Though reading a novel filled with insufferable, ordinary basket-cases is likely off-putting for some, that’s probably by design. Dorn likes to make readers feel trapped within her characters’ dysfunction. She has previously considered reinvention as a means of escape in her oeuvre. Bad Lawyer, her memoir, is a tongue-in-cheek account of her decision to swap a legal career for being a writer because she realized that she went to law school due to societal and familial pressures. Vagablonde, her debut novel, told the story of how Prue, a thirty-year old white attorney, becomes a mediocre internet rapper so she can tap into a long, lost reservoir of confidence. Exalted might be a bit more dispiriting, as the characters don’t radically transform their external conditions or identities but rather find a shared language to reframe their misery, running in place with rose-colored glasses. Perhaps the novel could have benefited from a convincing foil, someone who nonchalantly dabbles in mysticism without becoming a sentient Pinterest board. But then it might be a different novel entirely.
Is everyone truly destined to seek validation on these platforms run by people who don’t really care about us? Should we take astrology seriously or shouldn’t we? Dorn posits that what we crave isn’t an answer to our problems, but the deranged joy of seeking shelter in a hastily constructed architecture of order. It could be astrology, but it could also be idolizing an Instagram crush or latching onto some vaguely scientific wisdom about how “walking does good things for the brain” because Thoreau, Beethoven, and Woolf once took strolls in between actually accomplishing things. We want an ideology, or way of structuring life, that’s too laissez-faire to be considered religious, and yet worlds away from the rationality of Earth’s gravity. And with that wiggle room, comes fickleness; we proudly brandish labels until we don’t, when our scrolling leads us elsewhere. As evidenced by Emily’s decreasing follower count and net worth, astrology’s popularity is waning. At the end of the novel, her career only gets a lucrative second wind once she pens a viral VICE polemic about “Why Astrology Is Bullshit” and rebrands herself as prophet-turned-cynic, explaining how once there was a time when astrology both made her money and rendered fellow humans “less frightening” but now, she totally knows better so you should totally trust her and totally keep clicking on her articles.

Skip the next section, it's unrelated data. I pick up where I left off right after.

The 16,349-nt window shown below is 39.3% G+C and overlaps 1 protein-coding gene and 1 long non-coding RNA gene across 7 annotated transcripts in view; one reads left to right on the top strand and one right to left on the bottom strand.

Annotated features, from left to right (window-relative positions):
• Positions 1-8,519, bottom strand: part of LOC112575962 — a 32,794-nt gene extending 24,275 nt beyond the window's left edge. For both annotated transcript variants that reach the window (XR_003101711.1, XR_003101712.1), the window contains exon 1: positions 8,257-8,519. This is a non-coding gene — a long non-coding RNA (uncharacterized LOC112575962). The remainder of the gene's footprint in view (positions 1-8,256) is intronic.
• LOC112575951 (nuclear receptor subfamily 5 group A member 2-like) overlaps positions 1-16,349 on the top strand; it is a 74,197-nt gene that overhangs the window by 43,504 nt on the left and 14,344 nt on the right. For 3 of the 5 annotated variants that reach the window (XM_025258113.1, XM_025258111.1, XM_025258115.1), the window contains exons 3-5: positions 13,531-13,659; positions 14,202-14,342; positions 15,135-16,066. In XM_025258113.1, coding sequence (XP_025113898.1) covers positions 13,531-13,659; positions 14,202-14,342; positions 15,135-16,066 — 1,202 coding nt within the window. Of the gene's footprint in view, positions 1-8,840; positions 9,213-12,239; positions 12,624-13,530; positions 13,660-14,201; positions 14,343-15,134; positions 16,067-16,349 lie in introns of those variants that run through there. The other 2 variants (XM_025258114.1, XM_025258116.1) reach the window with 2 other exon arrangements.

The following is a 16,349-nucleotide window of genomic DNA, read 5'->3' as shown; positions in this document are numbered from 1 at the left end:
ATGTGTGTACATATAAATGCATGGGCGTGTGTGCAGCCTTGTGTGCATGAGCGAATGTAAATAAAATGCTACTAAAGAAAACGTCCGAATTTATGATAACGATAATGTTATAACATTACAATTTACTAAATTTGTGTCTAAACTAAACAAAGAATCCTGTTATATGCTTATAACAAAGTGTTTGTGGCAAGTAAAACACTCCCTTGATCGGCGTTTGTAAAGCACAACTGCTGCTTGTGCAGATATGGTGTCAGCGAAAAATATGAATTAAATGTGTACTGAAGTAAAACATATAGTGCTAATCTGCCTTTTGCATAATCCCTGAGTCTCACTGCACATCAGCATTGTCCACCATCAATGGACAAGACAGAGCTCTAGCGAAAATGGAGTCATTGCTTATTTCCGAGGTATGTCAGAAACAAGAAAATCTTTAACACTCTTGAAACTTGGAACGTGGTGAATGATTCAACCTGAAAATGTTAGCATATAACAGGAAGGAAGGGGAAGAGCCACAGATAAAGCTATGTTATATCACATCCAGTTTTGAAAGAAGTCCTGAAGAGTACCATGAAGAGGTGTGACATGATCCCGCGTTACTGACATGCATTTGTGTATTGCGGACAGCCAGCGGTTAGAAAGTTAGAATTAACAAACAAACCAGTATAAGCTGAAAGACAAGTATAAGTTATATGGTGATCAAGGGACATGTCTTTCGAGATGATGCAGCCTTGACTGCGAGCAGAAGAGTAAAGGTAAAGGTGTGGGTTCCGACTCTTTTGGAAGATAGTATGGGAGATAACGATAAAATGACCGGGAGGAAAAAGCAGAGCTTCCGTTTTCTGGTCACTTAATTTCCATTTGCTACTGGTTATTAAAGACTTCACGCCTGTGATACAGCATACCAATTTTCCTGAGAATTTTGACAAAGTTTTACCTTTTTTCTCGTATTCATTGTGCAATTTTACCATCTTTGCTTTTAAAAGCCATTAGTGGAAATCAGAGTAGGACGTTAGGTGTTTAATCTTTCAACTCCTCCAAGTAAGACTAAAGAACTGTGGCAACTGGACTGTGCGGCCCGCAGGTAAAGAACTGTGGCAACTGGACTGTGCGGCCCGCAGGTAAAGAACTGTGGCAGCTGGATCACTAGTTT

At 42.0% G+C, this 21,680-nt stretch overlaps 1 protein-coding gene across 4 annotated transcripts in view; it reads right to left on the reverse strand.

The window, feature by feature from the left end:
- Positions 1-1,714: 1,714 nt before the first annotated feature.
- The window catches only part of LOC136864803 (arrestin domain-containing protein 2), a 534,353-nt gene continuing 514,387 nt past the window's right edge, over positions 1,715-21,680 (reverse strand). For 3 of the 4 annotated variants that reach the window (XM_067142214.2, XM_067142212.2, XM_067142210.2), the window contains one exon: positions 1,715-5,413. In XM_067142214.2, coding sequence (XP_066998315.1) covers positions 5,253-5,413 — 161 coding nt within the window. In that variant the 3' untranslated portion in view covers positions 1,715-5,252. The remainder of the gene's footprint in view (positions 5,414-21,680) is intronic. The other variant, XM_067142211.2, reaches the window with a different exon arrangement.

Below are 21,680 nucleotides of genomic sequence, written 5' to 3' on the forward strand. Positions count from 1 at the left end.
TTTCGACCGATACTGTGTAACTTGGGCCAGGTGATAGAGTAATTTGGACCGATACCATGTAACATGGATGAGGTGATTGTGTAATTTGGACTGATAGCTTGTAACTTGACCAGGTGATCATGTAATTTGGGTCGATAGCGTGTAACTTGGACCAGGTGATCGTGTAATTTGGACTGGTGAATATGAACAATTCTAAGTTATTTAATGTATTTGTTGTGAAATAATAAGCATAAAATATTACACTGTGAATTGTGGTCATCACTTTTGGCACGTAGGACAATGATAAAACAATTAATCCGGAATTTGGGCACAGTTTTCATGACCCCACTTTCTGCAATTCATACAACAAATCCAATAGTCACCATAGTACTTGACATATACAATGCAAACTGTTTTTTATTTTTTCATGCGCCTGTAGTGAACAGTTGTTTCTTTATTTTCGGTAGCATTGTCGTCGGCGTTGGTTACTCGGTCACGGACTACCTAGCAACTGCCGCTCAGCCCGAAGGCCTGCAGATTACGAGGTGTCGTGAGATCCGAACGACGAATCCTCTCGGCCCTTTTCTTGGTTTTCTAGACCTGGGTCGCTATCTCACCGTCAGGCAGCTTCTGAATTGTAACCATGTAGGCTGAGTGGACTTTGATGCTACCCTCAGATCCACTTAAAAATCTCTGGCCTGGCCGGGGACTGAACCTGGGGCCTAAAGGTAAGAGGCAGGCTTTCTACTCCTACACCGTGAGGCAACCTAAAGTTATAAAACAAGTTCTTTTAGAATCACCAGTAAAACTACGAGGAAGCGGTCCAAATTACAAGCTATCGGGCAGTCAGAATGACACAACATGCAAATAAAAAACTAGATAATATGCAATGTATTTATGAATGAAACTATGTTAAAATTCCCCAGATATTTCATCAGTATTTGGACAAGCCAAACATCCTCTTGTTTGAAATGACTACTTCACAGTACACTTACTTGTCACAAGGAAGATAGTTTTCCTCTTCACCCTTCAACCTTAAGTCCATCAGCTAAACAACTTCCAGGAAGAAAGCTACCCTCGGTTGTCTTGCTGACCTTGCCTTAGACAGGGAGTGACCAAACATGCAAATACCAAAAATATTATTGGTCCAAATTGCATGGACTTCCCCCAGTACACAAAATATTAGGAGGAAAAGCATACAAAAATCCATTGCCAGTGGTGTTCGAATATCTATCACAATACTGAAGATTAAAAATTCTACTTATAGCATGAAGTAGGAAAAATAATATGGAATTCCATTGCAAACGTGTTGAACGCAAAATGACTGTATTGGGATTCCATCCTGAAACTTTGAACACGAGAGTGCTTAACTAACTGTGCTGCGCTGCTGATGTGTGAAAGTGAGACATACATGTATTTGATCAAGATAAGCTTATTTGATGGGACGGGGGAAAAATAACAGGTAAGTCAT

Despite the persistent onslaught of memes, listicles, and cosmic truisms, astrology’s real-life condition is quite analogous to its declining status in Exalted. During the last few years, the practice’s millennia-old mystique has been subsumed by market forces. Co–Star — an astrology social network that’s notorious for sending users opaque push notifications — is actually powered by AI. In 2018, Astro Poets faced backlash when they partnered with Airbnb to write “travel horoscopes” that matched cities and their rentals with zodiac signs. Twitter critics claimed that they were promoting gentrification and exploitative landlords. Though that all may be true, much like an investment property, the point of content is monetization — why pretend horoscopes should be any different? Pages before she trashes the entire enterprise for a paycheck from VICE, Emily lobs one lukewarm attempt at an answer: that the stars transcend race, gender, and class distinctions. Coming from her, however, this stab at egalitarianism is disingenuous.
And her vacuity very much extends offline. In a scene at the end of the first act, broke and eager to impress her parents, Emily asks her hookup buddy to act like her boyfriend at a family dinner in a stuffy restaurant. He plays the part of a wealthy consultant and backs up her absurd falsities that she’s starring in an artsy A24 slasher and is Elon Musk’s astrologer. Following the meal, in the midst of giving her fake boyfriend a tragically transactional blowjob, she contemplates whether this is how “Gwyneth Paltrow felt when she got off Harvey Weinstein. Not ideal but well worth it. She got an Oscar after all.”
The joke jolts you in its brilliant deadpan delivery, revealing Exalted’s underlying ethos. We survive by deluding ourselves into believing that these cycles of exploitation are “well worth it.” As Sigmund Freud or Co–Star may proclaim, everyone falls victim to projection. Social media is populated with #hustle memes about how ridiculously successful people — J. K. Rowling, Jeff Bezos, Walt Disney, Barack Obama — were broke losers in their twenties. The logic behind these posts is faulty at best. Deep down, we all know that our sprawling autofiction manuscript is no match for Harry Potter. And didn’t Bezos use inherited wealth to start Amazon? But none of that matters. In despair, any piece of content — whether it’s stripped from the bowels of Wikipedia or the sky — has potential for meaning. Hope is a distant constellation. If you just squint long enough, you will see your very special future shining bright.